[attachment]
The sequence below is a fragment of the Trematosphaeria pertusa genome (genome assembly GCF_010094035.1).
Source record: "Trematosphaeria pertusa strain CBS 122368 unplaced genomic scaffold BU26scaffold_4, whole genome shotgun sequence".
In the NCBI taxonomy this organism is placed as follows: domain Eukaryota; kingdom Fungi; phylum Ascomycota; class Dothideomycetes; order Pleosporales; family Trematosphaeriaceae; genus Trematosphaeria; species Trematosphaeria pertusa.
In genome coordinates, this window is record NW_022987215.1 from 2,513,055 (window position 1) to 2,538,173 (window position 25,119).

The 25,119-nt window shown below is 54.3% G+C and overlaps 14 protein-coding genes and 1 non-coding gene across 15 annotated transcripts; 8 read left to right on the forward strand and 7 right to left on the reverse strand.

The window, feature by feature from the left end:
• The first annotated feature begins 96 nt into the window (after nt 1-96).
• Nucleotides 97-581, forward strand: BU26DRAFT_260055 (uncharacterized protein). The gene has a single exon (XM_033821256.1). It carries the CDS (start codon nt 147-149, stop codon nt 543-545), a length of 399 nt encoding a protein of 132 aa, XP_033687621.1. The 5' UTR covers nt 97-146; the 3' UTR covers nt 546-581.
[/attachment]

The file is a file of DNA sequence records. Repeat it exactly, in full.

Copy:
The sequence below is a fragment of the Trematosphaeria pertusa genome (genome assembly GCF_010094035.1).
Source record: "Trematosphaeria pertusa strain CBS 122368 unplaced genomic scaffold BU26scaffold_4, whole genome shotgun sequence".
In the NCBI taxonomy this organism is placed as follows: domain Eukaryota; kingdom Fungi; phylum Ascomycota; class Dothideomycetes; order Pleosporales; family Trematosphaeriaceae; genus Trematosphaeria; species Trematosphaeria pertusa.
In genome coordinates, this window is record NW_022987215.1 from 2,513,055 (window position 1) to 2,538,173 (window position 25,119).

The 25,119-nt window shown below is 54.3% G+C and overlaps 14 protein-coding genes and 1 non-coding gene across 15 annotated transcripts; 8 read left to right on the forward strand and 7 right to left on the reverse strand.

The window, feature by feature from the left end:
• The first annotated feature begins 96 nt into the window (after nt 1-96).
• Nucleotides 97-581, forward strand: BU26DRAFT_260055 (uncharacterized protein). The gene has a single exon (XM_033821256.1). It carries the CDS (start codon nt 147-149, stop codon nt 543-545), a length of 399 nt encoding a protein of 132 aa, XP_033687621.1. The 5' UTR covers nt 97-146; the 3' UTR covers nt 546-581.